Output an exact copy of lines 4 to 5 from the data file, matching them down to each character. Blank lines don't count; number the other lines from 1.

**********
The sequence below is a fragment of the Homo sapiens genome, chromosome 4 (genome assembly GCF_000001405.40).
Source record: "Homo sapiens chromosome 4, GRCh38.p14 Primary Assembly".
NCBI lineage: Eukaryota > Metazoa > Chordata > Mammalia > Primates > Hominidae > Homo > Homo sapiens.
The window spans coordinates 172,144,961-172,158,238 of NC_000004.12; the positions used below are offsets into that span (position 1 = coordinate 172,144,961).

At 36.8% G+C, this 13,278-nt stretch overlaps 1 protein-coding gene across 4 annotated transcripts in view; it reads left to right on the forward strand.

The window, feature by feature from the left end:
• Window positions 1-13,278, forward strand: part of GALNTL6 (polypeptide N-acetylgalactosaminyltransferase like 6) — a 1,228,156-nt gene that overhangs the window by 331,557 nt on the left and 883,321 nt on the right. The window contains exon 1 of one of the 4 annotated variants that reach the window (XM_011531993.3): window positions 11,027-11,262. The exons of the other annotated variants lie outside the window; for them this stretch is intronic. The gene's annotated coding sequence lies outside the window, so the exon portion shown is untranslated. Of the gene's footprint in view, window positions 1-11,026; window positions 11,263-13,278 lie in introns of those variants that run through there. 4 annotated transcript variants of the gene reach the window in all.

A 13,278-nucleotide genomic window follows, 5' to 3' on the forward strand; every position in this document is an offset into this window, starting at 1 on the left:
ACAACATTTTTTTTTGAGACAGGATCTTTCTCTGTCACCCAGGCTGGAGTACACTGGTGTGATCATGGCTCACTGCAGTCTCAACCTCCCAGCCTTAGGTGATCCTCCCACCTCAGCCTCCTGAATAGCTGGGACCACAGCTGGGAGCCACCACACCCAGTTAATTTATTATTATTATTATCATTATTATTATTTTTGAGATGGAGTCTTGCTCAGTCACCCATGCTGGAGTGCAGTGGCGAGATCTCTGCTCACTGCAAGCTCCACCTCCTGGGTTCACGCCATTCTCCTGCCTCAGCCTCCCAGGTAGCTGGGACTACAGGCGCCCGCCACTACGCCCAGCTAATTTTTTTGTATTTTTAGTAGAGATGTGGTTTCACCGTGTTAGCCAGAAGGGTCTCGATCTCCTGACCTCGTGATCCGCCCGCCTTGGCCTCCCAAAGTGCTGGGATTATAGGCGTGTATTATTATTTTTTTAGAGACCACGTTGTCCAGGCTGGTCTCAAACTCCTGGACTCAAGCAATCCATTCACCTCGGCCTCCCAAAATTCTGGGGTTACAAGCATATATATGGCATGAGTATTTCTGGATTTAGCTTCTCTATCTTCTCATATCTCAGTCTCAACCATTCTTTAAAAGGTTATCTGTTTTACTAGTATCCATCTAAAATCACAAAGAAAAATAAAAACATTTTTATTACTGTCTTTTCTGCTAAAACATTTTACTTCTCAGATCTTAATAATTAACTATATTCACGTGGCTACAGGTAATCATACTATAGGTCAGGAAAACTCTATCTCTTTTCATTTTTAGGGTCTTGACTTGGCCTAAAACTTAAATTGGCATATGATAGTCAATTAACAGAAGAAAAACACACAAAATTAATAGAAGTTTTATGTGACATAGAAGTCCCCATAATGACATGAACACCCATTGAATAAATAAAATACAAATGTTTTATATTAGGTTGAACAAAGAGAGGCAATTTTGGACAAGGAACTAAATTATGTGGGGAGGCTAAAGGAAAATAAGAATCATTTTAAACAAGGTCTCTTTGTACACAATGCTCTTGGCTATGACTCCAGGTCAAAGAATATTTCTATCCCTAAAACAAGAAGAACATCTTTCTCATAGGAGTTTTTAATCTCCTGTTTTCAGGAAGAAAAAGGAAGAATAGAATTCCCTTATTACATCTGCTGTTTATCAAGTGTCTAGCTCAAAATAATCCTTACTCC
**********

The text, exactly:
The window spans coordinates 172,144,961-172,158,238 of NC_000004.12; the positions used below are offsets into that span (position 1 = coordinate 172,144,961).

At 36.8% G+C, this 13,278-nt stretch overlaps 1 protein-coding gene across 4 annotated transcripts in view; it reads left to right on the forward strand.